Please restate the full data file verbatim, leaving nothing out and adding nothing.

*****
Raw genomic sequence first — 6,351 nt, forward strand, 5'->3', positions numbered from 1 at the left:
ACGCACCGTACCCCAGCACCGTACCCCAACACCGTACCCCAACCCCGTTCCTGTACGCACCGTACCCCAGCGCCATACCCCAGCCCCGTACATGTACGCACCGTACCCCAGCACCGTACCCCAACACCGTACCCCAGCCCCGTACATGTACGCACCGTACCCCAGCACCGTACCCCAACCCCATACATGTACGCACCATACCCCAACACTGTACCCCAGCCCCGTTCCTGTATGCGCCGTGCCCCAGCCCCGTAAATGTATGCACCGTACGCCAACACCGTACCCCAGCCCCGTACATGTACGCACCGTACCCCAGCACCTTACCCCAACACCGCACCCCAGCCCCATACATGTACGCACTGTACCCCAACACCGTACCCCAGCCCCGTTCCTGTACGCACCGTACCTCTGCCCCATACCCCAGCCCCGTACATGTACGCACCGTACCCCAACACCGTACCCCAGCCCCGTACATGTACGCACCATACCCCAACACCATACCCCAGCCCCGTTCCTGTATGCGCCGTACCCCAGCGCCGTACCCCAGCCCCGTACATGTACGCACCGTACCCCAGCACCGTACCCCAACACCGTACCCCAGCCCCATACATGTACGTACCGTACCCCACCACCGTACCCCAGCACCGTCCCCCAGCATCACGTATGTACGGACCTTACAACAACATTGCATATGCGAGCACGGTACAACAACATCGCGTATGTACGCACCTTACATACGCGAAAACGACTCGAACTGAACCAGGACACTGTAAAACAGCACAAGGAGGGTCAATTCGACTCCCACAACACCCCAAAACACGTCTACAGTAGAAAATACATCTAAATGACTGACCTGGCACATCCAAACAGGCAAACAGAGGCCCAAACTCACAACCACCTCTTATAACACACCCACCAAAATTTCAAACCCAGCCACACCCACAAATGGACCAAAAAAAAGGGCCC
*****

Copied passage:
Raw genomic sequence first — 6,351 nt, forward strand, 5'->3', positions numbered from 1 at the left:
ACGCACCGTACCCCAGCACCGTACCCCAACACCGTACCCCAACCCCGTTCCTGTACGCACCGTACCCCAGCGCCATACCCCAGCCCCGTACATGTACGCACCGTACCCCAGCACCGTACCCCAACACCGTACCCCAGCCCCGTACATGTACGCACCGTACCCCAGCACCGTACCCCAACCCCATACATGTACGCACCATACCCCAACACTGTACCCCAGCCCCGTTCCTGTATGCGCCGTGCCCCAGCCCCGTAAATGTATGCACCGTACGCCAACACCGTACCCCAGCCCCGTACATGTACGCACCGTACCCCAGCACCTTACCCCAACACCGCACCCCAGCCCCATACATGTACGCACTGTACCCCAACACCGTACCCCAGCCCCGTTCCTGTACGCACCGTACCTCTGCCCCATACCCCAGCCCCGTACATGTACGCACCGTACCCCAACACCGTACCCCAGCCCCGTACATGTACGCACCATACCCCAACACCATACCCCAGCCCCGTTCCTGTATGCGCCGTACCCCAGCGCCGTACCCCAGCCCCGTACATGTACGCACCGTACCCCAGCACCGTACCCCAACACCGTACCCCAGCCCCATACATGTACGTACCGTACCCCACCACCGTACCCCAGCACCGTCCCCCAGCATCACGTATGTACGGACCTTACAACAACATTGCATATGCGAGCACGGTACAACAACATCGCGTATGTACGCACCTTACATACGCGAAAACGACTCGAACTGAACCAGGACACTGTAAAACAGCACAAGGAGGGTCAATTCGACTCCCACAACACCCCAAAACACGTCTACAGTAGAAAATACATCTAAATGACTGACCTGGCACATCCAAACAGGCAAACAGAGGCCCAAACTCACAACCACCTCTTATAACACACCCACCAAAATTTCAAACCCAGCCACACCCACAAATGGACCAAAAAAAAGGGCCC